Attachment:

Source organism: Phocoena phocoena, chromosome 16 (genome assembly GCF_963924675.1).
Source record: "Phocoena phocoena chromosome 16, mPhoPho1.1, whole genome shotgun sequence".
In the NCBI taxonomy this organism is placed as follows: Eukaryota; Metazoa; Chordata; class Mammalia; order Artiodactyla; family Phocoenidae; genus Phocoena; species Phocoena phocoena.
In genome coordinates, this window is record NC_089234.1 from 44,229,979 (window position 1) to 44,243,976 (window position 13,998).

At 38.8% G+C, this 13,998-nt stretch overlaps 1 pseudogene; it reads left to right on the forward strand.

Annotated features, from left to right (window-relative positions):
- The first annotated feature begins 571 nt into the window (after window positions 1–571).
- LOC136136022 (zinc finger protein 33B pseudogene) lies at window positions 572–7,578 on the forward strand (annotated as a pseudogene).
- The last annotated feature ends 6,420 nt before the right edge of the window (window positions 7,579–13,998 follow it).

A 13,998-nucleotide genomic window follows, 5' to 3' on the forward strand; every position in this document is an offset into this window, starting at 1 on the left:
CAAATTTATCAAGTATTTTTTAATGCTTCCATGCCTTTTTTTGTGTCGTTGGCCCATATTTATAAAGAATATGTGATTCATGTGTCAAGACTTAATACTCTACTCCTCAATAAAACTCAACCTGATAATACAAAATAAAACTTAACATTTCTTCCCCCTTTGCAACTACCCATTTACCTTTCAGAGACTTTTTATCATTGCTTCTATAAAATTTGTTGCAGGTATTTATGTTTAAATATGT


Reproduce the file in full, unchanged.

Source organism: Phocoena phocoena, chromosome 16 (genome assembly GCF_963924675.1).
Source record: "Phocoena phocoena chromosome 16, mPhoPho1.1, whole genome shotgun sequence".
In the NCBI taxonomy this organism is placed as follows: Eukaryota; Metazoa; Chordata; class Mammalia; order Artiodactyla; family Phocoenidae; genus Phocoena; species Phocoena phocoena.
In genome coordinates, this window is record NC_089234.1 from 44,229,979 (window position 1) to 44,243,976 (window position 13,998).

At 38.8% G+C, this 13,998-nt stretch overlaps 1 pseudogene; it reads left to right on the forward strand.

Annotated features, from left to right (window-relative positions):
- The first annotated feature begins 571 nt into the window (after window positions 1–571).
- LOC136136022 (zinc finger protein 33B pseudogene) lies at window positions 572–7,578 on the forward strand (annotated as a pseudogene).
- The last annotated feature ends 6,420 nt before the right edge of the window (window positions 7,579–13,998 follow it).

A 13,998-nucleotide genomic window follows, 5' to 3' on the forward strand; every position in this document is an offset into this window, starting at 1 on the left:
CAAATTTATCAAGTATTTTTTAATGCTTCCATGCCTTTTTTTGTGTCGTTGGCCCATATTTATAAAGAATATGTGATTCATGTGTCAAGACTTAATACTCTACTCCTCAATAAAACTCAACCTGATAATACAAAATAAAACTTAACATTTCTTCCCCCTTTGCAACTACCCATTTACCTTTCAGAGACTTTTTATCATTGCTTCTATAAAATTTGTTGCAGGTATTTATGTTTAAATATGT